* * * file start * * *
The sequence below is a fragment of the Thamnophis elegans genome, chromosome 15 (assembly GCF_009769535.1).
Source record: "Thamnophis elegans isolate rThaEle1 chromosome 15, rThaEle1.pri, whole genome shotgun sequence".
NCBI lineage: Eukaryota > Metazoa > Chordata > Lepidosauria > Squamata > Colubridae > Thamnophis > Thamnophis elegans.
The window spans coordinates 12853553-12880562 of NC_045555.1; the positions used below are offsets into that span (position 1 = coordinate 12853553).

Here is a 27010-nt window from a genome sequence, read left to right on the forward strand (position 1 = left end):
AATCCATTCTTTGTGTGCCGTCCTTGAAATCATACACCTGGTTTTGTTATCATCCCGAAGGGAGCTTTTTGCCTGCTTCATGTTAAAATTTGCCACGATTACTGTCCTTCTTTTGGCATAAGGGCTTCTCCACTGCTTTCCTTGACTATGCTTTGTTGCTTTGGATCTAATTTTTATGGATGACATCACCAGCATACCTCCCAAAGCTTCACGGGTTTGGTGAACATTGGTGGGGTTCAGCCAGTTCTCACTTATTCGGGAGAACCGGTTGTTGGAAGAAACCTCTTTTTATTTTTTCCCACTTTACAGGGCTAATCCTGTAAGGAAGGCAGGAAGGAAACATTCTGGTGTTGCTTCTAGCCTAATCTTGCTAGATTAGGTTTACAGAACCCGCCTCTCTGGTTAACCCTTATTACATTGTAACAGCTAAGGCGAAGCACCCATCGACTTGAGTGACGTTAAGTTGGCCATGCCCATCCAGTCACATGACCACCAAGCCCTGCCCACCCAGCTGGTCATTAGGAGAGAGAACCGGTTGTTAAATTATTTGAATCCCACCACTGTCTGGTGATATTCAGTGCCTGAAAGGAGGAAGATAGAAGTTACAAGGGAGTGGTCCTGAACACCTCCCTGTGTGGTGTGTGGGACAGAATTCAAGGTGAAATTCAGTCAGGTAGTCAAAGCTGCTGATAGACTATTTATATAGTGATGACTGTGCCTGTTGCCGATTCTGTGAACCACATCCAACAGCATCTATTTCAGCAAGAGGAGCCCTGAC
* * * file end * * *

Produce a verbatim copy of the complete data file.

The sequence below is a fragment of the Thamnophis elegans genome, chromosome 15 (assembly GCF_009769535.1).
Source record: "Thamnophis elegans isolate rThaEle1 chromosome 15, rThaEle1.pri, whole genome shotgun sequence".
NCBI lineage: Eukaryota > Metazoa > Chordata > Lepidosauria > Squamata > Colubridae > Thamnophis > Thamnophis elegans.
The window spans coordinates 12853553-12880562 of NC_045555.1; the positions used below are offsets into that span (position 1 = coordinate 12853553).

Here is a 27010-nt window from a genome sequence, read left to right on the forward strand (position 1 = left end):
AATCCATTCTTTGTGTGCCGTCCTTGAAATCATACACCTGGTTTTGTTATCATCCCGAAGGGAGCTTTTTGCCTGCTTCATGTTAAAATTTGCCACGATTACTGTCCTTCTTTTGGCATAAGGGCTTCTCCACTGCTTTCCTTGACTATGCTTTGTTGCTTTGGATCTAATTTTTATGGATGACATCACCAGCATACCTCCCAAAGCTTCACGGGTTTGGTGAACATTGGTGGGGTTCAGCCAGTTCTCACTTATTCGGGAGAACCGGTTGTTGGAAGAAACCTCTTTTTATTTTTTCCCACTTTACAGGGCTAATCCTGTAAGGAAGGCAGGAAGGAAACATTCTGGTGTTGCTTCTAGCCTAATCTTGCTAGATTAGGTTTACAGAACCCGCCTCTCTGGTTAACCCTTATTACATTGTAACAGCTAAGGCGAAGCACCCATCGACTTGAGTGACGTTAAGTTGGCCATGCCCATCCAGTCACATGACCACCAAGCCCTGCCCACCCAGCTGGTCATTAGGAGAGAGAACCGGTTGTTAAATTATTTGAATCCCACCACTGTCTGGTGATATTCAGTGCCTGAAAGGAGGAAGATAGAAGTTACAAGGGAGTGGTCCTGAACACCTCCCTGTGTGGTGTGTGGGACAGAATTCAAGGTGAAATTCAGTCAGGTAGTCAAAGCTGCTGATAGACTATTTATATAGTGATGACTGTGCCTGTTGCCGATTCTGTGAACCACATCCAACAGCATCTATTTCAGCAAGAGGAGCCCTGAC